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Tuesday, Sep 27, 2022

Proposed Density Changes Bring Up Issue of Compensation

As San Diego County officials commence the next round of discussion on how to update the county’s general plan, some farm owners are seeking relief from proposed density changes they say could downgrade the value of their properties for future housing and commercial development.

“The hope is that the amount of acreage impacted will be minimal, and those farmers who are impacted can be compensated in some way,” said Eric Larson, executive director of the San Diego County Farm Bureau.

Officials note that the process of updating the general plan — essentially a blueprint for accommodating future growth — has now stretched on for more than 12 years, as officials weigh the competing needs of communities, developers and property owners in a changing economy.

The General Plan

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The Board of Supervisors recently received from county planners a general plan draft that includes reductions in the number of homes permitted to be built on some parcels in nonincorporated communities. The latest in a series of public hearings was held Feb. 9, and discussion was expected to continue at a March meeting of the supervisors.

The general aim of planners is to concentrate development in existing town centers, while maintaining the rural nature of outlying areas by limiting development. According to the county, the most common proposed change would shift properties currently designated for one dwelling unit per 4, 8, or 20 acres, to allow for one dwelling unit per 10, 20 or 40 acres.

Gig Conaughton, spokesman for the county’s Department of Planning and Land Use, said that 20 percent of unincorporated properties in the county are proposed to receive reductions in planned density; 70 percent would be unchanged; and the remaining 10 percent would get an increase in density.

“We estimate that approximately 3,000 properties, or 140,000 acres, that currently or historically contain farmland or ranching would see a reduction in their development potential due to this proposal,” Conaughton said.

That amounts to 35 percent of the total of about 400,000 acres of agriculture in unincorporated San Diego County.

Scott Barnes’ family has grown apples, lilacs and other flowers at Manzanita Ranch in Julian for the past several years. Barnes said that in its current version, the county plan would approximately halve the number of dwellings that could be built on his properties, totaling about 170 acres.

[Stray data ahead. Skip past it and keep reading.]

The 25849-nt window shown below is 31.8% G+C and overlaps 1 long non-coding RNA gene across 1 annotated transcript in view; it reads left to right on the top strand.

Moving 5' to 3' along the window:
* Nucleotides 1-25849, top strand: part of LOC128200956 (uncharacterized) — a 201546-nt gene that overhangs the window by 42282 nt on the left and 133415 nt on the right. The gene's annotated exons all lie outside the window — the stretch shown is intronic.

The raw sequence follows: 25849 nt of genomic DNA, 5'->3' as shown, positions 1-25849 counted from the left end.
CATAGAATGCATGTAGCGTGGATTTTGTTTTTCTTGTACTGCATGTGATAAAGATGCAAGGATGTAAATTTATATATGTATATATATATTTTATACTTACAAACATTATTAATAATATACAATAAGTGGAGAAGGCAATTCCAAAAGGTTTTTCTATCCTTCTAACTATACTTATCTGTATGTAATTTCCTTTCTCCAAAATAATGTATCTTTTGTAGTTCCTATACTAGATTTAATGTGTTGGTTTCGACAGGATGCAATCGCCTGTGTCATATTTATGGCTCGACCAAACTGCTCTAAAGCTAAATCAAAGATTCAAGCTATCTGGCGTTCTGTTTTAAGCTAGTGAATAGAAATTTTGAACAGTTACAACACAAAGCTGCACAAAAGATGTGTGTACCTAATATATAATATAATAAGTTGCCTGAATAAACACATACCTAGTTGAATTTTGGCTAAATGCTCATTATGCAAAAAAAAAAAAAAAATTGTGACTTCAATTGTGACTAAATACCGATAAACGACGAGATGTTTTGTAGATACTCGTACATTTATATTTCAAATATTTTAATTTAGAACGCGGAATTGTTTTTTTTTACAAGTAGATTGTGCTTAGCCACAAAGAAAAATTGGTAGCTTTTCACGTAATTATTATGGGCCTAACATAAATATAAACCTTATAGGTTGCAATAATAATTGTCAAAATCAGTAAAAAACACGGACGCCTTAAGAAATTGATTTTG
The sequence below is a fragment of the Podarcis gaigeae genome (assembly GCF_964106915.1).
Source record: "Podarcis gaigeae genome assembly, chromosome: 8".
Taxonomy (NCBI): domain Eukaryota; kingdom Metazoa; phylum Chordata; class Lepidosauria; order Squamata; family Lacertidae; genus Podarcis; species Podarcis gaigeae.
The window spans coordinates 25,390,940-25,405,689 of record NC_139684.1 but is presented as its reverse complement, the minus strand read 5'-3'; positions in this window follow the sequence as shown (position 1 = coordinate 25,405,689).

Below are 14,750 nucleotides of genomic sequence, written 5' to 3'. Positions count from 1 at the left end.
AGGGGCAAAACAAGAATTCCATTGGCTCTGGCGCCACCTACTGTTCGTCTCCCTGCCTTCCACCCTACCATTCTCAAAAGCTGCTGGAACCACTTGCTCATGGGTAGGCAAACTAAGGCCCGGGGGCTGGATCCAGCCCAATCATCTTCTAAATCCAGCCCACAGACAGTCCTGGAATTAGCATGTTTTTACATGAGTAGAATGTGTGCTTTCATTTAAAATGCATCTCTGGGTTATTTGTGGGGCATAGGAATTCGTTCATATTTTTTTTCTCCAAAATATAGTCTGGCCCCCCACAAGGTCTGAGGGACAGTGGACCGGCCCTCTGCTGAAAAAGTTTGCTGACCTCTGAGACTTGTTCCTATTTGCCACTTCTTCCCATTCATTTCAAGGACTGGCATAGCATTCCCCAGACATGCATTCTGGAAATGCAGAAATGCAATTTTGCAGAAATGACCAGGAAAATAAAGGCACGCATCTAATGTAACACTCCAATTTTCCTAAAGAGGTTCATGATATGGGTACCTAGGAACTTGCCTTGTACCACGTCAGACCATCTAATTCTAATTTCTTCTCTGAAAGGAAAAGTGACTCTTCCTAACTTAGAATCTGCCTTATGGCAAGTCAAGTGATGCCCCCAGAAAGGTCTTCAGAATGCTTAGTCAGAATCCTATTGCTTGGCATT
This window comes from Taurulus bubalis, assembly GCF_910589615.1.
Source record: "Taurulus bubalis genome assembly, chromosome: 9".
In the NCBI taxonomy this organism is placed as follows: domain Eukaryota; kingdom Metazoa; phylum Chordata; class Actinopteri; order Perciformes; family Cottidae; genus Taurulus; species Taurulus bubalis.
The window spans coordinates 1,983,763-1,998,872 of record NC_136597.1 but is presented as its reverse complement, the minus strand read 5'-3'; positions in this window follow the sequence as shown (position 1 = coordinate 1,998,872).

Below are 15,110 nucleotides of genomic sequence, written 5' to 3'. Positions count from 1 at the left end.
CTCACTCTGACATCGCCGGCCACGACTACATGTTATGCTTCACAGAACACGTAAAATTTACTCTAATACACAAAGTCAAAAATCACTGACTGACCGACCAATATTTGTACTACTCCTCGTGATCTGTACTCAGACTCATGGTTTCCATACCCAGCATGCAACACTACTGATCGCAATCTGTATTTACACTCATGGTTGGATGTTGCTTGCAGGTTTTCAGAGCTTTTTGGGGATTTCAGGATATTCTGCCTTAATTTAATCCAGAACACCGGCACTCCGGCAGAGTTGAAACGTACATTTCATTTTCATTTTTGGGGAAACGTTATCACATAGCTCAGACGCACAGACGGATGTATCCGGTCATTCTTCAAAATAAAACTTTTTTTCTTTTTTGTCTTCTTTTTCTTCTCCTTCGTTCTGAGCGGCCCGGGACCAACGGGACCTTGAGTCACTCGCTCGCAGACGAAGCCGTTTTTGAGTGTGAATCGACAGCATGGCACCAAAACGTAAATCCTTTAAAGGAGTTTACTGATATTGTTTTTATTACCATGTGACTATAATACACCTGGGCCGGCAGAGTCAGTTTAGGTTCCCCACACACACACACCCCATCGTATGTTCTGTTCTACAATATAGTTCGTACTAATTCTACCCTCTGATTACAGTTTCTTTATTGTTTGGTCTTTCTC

The Land Uses

While he is not planning to sell his land anytime soon, Barnes said county farmers and ranchers have traditionally had three options to deal with tight economic times — borrow against their land’s value, sell all their property, or sell off pieces of property.

Barnes said farmers may need to be compensated in some way if density changes make their property less desirable to potential buyers, limiting owners’ options for selling parcels in order to stay in business. “This is just as big an issue as how many homes you put on a property, if not a bigger issue,” he said.

Conaughton said analysis by county staff and consultants found that impact to agriculture from the proposed general plan update will not be as substantial as many suggest. This is because existing densities are often infeasible due to other regulations, as well as a property’s remoteness, lack of infrastructure or lack of market demand.

But he said agricultural preservation programs, based on financial incentives for property owners, are being considered as part of the plan update.

A spokesman for County Supervisor Bill Horn, who represents North County communities that could be most impacted, said the supervisor stands by a statement posted on his Web site, in which he deems the proposed density change an infringement on personal property rights that could decimate local agriculture.

“We have come a long way in this process, and I do not believe the decision should be rushed for political expedience,” Horn says in the statement. “We supervisors have an obligation to this county and the property owners in it to approve the right plan, not just the right-now plan.”

County records indicate that of about 230 property owners who have filed appeals with the county to reconsider proposed density changes, known as “downzoning,” at least 36 are owners of land designated for agriculture.

Larson said the potential county changes could impact large swaths of irrigated farmland used to grow avocados, citrus and other tree crops, in places including Fallbrook, Valley Center and Pauma.

It could also affect nonirrigated land that is used for cattle ranches, in communities such as Ramona and Santa Ysabel.

While 2010 data has not been released, San Diego County agriculture produced more than $1.5 billion in sales in 2009.


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